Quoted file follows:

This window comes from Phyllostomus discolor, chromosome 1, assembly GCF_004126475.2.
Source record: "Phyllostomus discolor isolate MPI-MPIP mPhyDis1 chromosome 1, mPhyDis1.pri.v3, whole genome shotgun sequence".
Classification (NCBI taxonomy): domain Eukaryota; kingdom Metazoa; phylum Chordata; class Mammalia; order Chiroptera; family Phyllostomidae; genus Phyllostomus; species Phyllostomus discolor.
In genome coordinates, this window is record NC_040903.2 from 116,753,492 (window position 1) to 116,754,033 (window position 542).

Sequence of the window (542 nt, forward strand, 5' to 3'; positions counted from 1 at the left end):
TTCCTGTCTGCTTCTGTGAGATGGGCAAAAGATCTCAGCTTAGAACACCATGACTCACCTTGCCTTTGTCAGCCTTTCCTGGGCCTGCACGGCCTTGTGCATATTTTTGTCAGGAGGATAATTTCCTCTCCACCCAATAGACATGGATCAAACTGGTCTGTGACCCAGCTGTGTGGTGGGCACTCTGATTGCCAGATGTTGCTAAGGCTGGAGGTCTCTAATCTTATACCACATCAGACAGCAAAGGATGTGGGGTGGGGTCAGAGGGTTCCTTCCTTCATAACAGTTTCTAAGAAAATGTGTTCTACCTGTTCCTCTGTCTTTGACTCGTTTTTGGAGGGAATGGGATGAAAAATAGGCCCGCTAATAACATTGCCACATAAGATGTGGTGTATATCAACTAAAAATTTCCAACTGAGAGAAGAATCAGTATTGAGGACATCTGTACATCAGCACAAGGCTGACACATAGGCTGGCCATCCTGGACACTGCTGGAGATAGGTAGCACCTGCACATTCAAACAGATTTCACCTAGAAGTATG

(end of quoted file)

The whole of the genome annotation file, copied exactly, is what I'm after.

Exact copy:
This window comes from Phyllostomus discolor, chromosome 1, assembly GCF_004126475.2.
Source record: "Phyllostomus discolor isolate MPI-MPIP mPhyDis1 chromosome 1, mPhyDis1.pri.v3, whole genome shotgun sequence".
Classification (NCBI taxonomy): domain Eukaryota; kingdom Metazoa; phylum Chordata; class Mammalia; order Chiroptera; family Phyllostomidae; genus Phyllostomus; species Phyllostomus discolor.
In genome coordinates, this window is record NC_040903.2 from 116,753,492 (window position 1) to 116,754,033 (window position 542).

Sequence of the window (542 nt, forward strand, 5' to 3'; positions counted from 1 at the left end):
TTCCTGTCTGCTTCTGTGAGATGGGCAAAAGATCTCAGCTTAGAACACCATGACTCACCTTGCCTTTGTCAGCCTTTCCTGGGCCTGCACGGCCTTGTGCATATTTTTGTCAGGAGGATAATTTCCTCTCCACCCAATAGACATGGATCAAACTGGTCTGTGACCCAGCTGTGTGGTGGGCACTCTGATTGCCAGATGTTGCTAAGGCTGGAGGTCTCTAATCTTATACCACATCAGACAGCAAAGGATGTGGGGTGGGGTCAGAGGGTTCCTTCCTTCATAACAGTTTCTAAGAAAATGTGTTCTACCTGTTCCTCTGTCTTTGACTCGTTTTTGGAGGGAATGGGATGAAAAATAGGCCCGCTAATAACATTGCCACATAAGATGTGGTGTATATCAACTAAAAATTTCCAACTGAGAGAAGAATCAGTATTGAGGACATCTGTACATCAGCACAAGGCTGACACATAGGCTGGCCATCCTGGACACTGCTGGAGATAGGTAGCACCTGCACATTCAAACAGATTTCACCTAGAAGTATG